We are rather like whirlpools in the river of life. In flowing
forward, a river or stream may hit rocks, branches, or irregularities in the ground, causing whirlpools to spring up spontaneously here and there. Water entering one whirlpool quickly passes through and rejoins the river, eventually joining another whirlpool and moving on. Though for short periods it seems to be distinguishable as a separate event, the water in the whirlpools is just the river itself. The stability of a whirlpool is only temporary. The energy of the river of life forms living things—a human being, a cat or dog, trees and plants—then what held the whirlpool in place is itself altered, and the whirlpool is swept away, reentering the larger flow. The energy that was a particular whirlpool fades out and the water passes on, perhaps to be caught again and turned for a moment into another whirlpool.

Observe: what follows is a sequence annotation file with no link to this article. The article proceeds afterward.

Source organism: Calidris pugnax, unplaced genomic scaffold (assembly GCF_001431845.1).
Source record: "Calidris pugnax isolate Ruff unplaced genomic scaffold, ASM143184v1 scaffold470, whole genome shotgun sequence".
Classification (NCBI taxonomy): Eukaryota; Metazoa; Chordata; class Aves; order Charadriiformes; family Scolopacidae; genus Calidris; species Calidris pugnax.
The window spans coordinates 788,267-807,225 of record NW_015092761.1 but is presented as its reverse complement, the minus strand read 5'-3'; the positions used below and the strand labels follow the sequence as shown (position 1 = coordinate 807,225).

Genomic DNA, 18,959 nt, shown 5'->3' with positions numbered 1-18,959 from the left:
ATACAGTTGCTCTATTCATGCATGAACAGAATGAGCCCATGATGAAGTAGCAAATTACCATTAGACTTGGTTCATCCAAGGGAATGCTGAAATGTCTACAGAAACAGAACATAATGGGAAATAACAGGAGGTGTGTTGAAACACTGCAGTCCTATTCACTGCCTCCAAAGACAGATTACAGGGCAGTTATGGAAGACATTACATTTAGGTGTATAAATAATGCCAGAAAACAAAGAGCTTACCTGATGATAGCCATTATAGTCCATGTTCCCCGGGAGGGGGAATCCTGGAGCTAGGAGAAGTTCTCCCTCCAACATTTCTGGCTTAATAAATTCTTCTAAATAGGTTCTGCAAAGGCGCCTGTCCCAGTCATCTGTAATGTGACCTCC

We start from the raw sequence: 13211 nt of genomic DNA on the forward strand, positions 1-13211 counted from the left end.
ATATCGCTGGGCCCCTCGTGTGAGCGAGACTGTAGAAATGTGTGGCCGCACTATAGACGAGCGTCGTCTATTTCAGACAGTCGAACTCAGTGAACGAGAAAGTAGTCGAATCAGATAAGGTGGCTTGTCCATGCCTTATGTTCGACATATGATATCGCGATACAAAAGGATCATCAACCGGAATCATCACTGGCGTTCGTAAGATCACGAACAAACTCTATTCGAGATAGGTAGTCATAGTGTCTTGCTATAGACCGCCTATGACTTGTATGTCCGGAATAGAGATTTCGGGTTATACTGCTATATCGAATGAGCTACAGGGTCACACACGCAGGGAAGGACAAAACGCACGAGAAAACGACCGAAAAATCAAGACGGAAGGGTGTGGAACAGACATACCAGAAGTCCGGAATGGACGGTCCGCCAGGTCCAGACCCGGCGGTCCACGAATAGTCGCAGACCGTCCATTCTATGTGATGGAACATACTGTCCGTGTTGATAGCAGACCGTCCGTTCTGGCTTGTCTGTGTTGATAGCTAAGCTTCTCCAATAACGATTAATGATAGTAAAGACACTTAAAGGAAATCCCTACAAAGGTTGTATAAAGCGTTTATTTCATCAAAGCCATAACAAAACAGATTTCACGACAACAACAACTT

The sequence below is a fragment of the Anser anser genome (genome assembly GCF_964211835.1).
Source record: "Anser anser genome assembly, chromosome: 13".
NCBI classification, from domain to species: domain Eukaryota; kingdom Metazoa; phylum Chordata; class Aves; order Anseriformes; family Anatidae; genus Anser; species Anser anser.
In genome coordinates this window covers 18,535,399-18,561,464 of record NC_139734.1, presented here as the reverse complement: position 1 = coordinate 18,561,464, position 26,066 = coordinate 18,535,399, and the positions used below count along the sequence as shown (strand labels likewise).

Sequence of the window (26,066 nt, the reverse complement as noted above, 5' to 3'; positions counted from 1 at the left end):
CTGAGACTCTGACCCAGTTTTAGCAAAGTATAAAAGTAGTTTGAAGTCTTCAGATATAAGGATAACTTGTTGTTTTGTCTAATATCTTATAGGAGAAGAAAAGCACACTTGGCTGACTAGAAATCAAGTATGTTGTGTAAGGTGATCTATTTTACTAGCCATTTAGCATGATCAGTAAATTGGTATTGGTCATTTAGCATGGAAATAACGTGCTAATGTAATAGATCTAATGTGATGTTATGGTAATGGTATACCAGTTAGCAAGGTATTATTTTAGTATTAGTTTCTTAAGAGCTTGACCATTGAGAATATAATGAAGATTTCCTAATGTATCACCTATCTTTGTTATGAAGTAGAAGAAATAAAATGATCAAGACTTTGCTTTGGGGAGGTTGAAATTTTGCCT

We’d rather not think of our lives in this way, however. We don’t want to see ourselves as simply a temporary formation, a whirlpool in the river of life. The fact is, we take form for a while; then when conditions are appropriate, we fade out. There’s nothing wrong with fading out; it’s a natural part of the process. However, we want to think that this little whirlpool that we are isn’t part of the stream. We want to see ourselves as permanent and stable. Our whole energy goes into trying to protect our supposed separateness. To protect the separateness, we set up artificial, fixed boundaries; as a consequence, we accumulate excess baggage, stuff that slips into our whirlpool and can’t flow out again. So, things clog up our whirlpool and the process gets messy. The stream needs to flow naturally and freely….We serve other whirlpools best if the water that enters ours is free to rush through and move on easily and quickly to whatever else needs to be stirred. The energy of life seeks rapid transformation. If we can see life this way and not cling to anything, life simply comes and goes.
—Charlotte Joko Beck in The Buddha Is Still Teaching: Contemporary Buddhist Wisdom, edited by Jack Kornfield, pages 24–25